A mass grave 9,500-10,500 years old has been discovered, and the bodies show evidence of a violent death at the hands of fellow men.

According to a recent article in The Atlantic, researchers say this site shows that our hunter-gatherer ancestors were not as peaceful as we have presumed.

The site was discovered in 2012 in Nataruk, Kenya. Of the 27 bodies found, many showed signs of violence:

“Ten of the bodies had signs of injuries that were likely lethal: Five showed evidence of blunt-force head trauma, and five or six (one was ambiguous) had markings consistent with arrow wounds around the head and neck. Several of the skeletons also had fractured hands, knees, and ribs, and some were found in positions suggesting that their arms and legs had been bound.

The researchers also discovered a few arrows at the site made of obsidian, a volcanic rock that wasn’t native to the area, indicating that whoever had attacked had traveled far from home to do so.”

While many scientists had previously theorized that the Paleolithic era was devoid of warfare, anthropologists believe that this site demonstrates that small-scale violent conflict was alive and well even during that time period.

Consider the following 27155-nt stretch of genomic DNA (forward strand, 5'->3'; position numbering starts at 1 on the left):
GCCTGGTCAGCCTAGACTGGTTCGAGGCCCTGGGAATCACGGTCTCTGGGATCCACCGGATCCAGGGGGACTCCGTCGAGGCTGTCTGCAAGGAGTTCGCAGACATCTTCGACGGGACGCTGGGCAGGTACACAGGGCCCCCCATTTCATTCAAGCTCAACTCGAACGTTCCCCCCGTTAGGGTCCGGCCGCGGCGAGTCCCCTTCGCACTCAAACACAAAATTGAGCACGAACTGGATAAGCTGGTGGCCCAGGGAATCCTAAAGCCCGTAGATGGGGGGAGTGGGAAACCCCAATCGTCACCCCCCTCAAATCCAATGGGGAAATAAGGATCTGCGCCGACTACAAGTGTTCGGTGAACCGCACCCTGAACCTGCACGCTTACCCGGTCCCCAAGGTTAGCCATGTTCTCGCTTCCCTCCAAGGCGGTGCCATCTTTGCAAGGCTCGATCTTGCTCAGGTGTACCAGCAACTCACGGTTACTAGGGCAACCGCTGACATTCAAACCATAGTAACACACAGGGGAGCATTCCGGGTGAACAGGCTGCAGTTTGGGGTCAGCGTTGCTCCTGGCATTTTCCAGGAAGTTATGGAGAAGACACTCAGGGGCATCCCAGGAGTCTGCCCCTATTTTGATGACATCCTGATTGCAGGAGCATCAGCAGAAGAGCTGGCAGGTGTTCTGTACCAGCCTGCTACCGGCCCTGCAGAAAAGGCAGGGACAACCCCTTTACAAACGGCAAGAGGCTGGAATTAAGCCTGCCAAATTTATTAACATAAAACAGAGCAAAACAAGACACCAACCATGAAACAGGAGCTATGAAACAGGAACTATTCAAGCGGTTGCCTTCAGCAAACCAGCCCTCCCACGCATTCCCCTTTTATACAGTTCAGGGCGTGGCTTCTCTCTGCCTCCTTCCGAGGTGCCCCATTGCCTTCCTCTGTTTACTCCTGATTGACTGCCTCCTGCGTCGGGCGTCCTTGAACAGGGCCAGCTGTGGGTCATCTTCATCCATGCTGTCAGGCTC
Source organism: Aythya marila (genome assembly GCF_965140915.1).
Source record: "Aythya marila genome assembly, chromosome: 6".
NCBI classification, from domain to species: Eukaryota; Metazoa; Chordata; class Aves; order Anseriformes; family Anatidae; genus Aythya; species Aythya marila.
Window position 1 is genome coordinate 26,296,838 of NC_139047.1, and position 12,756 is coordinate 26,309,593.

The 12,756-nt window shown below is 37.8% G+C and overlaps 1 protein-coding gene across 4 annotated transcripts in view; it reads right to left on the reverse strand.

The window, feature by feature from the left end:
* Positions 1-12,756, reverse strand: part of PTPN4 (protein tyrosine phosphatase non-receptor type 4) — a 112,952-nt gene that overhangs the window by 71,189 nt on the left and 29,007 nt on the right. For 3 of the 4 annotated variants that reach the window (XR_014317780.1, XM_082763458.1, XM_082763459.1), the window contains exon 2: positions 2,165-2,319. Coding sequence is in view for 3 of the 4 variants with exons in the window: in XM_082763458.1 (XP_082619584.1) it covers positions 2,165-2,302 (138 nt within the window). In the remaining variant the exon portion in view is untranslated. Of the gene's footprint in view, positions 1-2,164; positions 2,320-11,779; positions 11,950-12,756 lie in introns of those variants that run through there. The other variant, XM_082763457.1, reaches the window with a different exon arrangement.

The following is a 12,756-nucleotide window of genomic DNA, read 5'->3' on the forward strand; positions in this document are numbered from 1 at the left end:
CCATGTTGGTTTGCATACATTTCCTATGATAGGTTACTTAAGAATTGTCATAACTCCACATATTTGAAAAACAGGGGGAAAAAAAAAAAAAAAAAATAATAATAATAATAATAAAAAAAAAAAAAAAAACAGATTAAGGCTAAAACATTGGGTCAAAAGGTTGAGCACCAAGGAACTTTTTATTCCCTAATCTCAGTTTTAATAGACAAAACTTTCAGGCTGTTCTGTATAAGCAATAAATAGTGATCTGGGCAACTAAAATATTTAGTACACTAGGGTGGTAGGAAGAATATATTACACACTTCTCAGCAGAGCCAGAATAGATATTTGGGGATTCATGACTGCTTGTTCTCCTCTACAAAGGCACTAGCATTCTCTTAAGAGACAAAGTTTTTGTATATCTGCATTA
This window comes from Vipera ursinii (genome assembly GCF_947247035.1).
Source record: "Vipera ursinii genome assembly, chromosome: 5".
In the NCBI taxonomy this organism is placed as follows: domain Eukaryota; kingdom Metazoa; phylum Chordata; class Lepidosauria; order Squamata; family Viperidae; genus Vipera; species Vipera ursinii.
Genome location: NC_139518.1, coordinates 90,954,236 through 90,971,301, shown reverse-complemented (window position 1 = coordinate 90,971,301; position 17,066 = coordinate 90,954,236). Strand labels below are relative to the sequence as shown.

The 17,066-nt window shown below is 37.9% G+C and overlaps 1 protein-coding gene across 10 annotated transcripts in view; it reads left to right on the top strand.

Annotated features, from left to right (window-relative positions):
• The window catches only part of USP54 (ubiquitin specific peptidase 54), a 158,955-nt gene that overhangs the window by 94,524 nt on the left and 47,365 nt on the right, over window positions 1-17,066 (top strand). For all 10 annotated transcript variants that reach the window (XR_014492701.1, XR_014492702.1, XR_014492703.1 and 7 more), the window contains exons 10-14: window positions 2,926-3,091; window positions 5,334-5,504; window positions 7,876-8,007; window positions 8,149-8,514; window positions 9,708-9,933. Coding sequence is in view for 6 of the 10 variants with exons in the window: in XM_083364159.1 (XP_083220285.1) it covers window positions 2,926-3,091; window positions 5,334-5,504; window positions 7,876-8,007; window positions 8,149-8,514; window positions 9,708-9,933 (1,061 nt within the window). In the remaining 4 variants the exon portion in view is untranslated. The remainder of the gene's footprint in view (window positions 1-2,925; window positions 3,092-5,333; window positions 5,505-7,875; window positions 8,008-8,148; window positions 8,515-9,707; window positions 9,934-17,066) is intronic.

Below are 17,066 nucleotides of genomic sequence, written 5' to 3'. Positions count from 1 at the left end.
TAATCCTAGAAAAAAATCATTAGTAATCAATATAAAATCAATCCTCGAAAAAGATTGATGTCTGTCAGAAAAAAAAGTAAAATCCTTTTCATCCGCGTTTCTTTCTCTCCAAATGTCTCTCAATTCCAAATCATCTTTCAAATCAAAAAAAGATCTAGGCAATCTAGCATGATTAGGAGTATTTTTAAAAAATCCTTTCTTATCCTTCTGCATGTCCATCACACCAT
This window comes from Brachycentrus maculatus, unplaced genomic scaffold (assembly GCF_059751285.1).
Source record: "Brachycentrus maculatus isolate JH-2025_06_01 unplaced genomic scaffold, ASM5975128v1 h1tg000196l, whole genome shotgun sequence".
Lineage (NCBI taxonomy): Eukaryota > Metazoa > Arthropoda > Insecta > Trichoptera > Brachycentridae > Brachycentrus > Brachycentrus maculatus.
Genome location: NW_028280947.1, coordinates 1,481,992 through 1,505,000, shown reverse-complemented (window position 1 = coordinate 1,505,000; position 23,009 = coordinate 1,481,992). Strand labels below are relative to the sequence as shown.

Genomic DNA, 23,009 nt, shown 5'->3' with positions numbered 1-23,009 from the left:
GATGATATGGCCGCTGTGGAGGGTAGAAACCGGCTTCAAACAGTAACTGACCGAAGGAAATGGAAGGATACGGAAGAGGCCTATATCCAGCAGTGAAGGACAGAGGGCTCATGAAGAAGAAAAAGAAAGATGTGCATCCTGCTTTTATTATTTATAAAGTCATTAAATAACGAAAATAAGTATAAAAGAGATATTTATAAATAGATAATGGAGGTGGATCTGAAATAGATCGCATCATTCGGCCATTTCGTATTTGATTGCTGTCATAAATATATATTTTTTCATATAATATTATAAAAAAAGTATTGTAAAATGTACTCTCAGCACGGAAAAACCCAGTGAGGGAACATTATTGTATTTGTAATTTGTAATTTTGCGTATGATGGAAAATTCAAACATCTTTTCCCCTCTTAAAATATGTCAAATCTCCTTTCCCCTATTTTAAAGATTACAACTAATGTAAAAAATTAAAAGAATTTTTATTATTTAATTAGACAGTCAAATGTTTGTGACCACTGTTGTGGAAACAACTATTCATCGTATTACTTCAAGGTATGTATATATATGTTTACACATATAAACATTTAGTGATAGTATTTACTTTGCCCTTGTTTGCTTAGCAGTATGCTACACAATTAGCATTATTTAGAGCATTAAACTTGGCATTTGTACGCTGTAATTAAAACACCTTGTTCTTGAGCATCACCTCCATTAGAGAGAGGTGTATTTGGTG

[Source: Gary Larson/The Far Side]

The deaths of people 10,000 years ago may seem irrelevant to modern life, but the site has brought up questions about human nature:

“When it comes to the origins of warfare, there are two main schools of thought. One school believes the propensity for violence is embedded deep in human nature; the other believes that it arose in response to the need to protect property, a symptom of humans’ move from nomadic hunting and gathering towards a more settled lifestyle.”

Do you tend to side with the former school, or the latter? Is a propensity toward violence simply part of human nature? 

Image: Dr. Marta Mirazon Lahr